Ralph de Toledano, 1916-2007
I NEEDED A REVIEWER for Robert K. Landers's An Honest Writer: The Life and Times of James T. Farrell. This was early 2004, and I was the assistant editor overseeing TAC's book pages. Landers's volume, about an important writer-author of the Studs Lonigan trilogy-who had an interesting political life, merited a review, but none of my literary contacts felt familiar enough with Farrell to take on the assignment. What was I to do?
I resorted to an old journalist's trick: I googled "James T. Farrell" and "conservative." Ralph de Toledano's name popped up. By then 88 years old, Toledano had known Farrell personally. ("A pleasant guy to drink with," he recalled in 1997, "unless you wanted to stay sober.") But was Toledano still writing, and would he even take a call from a 26-year-old assistant editor?
He was and he did. Toledano wasn't ready to be put out to pasture, and as I soon discovered, he could still write better than most journalists a quarter his age. Not only did he accept the Landers review, soon he was sending more pitches and completed articles than I could handle. The day in 2005 that Mark Felt was revealed as Deep Throat, Toledano called me to pitch a piece drawing on his own history with Felt-he had ghosted Felt's 1979 "autobiography," The FBI Pyramid. Toledano's energy was tremendous, and it extended to book projects as well: last year he published Cry Havoc!, an account of the Frankfurt School's influence upon American culture, and he was shopping around both a volume on Mark Twain and a memoir provisionally titled (after Lionel Trilling's book on E.M. Forster) Exit, Pursued by a Bear.
In the late 1930s, Toledano had been a student in Trilling and Jacques Barzun's legendary senior colloquium at Columbia University. His peers were as illustrious as his professors. Thomas Merton, later a Trappist monk and author of the spiritual classic The Seven Storey Mountain, was a friend and classmate-and a fellow aficionado of jazz. Toledano's first book, published in 1947 and still in print today, was the influential anthology Frontiers of Jazz. He would make his career as a political journalist, but perhaps his finest writing was as a music critic. He had the aptitude for it: a teenager he had for a time attended the Juilliard School.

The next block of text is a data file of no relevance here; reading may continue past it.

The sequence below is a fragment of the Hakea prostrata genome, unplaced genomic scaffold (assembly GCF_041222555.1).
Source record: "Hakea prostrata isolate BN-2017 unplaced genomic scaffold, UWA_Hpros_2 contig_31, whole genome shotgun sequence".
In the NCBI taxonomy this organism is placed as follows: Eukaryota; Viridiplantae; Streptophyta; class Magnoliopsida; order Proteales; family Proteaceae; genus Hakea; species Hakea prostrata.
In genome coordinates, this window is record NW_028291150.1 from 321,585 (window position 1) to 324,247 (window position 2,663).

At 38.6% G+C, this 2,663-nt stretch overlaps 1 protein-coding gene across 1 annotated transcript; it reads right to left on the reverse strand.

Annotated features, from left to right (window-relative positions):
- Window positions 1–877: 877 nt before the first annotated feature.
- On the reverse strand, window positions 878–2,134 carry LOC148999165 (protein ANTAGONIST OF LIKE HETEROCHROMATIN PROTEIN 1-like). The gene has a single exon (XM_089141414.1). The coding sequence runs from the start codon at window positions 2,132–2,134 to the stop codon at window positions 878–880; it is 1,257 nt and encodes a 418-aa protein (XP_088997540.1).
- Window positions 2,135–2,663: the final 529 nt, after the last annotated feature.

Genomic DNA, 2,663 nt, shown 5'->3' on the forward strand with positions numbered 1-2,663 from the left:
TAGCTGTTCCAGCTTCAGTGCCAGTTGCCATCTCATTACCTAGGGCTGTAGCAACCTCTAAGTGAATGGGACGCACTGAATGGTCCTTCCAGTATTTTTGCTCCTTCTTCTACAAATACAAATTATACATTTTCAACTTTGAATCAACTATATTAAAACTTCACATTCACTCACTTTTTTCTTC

His talent as a music critic may have been matched by his elegance as a poet. As a student, he twice won Columbia's elite Philolexian Prize for Poetry. Collections of his mature verse include Poems: You and I and The Apocrypha of Limbo. The latter title reflects the deeply religious grounding of Toledano's aesthetic sensibilities, a quality abundantly displayed by his music journalism as well. He was a man caught in creative tension between his Sephardic Jewish heritage-he was descended from an eminent line of rabbis-and the Christianity, particularly Catholicism, that he so much admired. In faith as in politics, Toledano's thought was marked by reflection, not dogma. He truly was, as he once described himself, a "nonconformist conservative" in the very best sense.
But his literary and spiritual works are easily overlooked since it is as a political journalist that Ralph de Toledano is best known. He started out as a member of the near-communist Left, though he was never a Party member. The Hitler-Stalin pact put paid to his red sympathies, and as the 1940s progressed, he journeyed rightward. By 1948, he was an assistant editor at Newsweek and a well-known anticommunist-one of only two then at Newsweek, the other being Karl Hess, whose own political odyssey would take him from the Goldwater Right to the libertarian side of the New Left.
Newsweek assigned Toledano to cover the perjury and espionage scandal surrounding former State Department official Alger Hiss, an assignment that changed Toledano's life by bringing him into contact with Hiss's accuser, the ex-Communist and then-Time senior editor Whittaker Chambers. …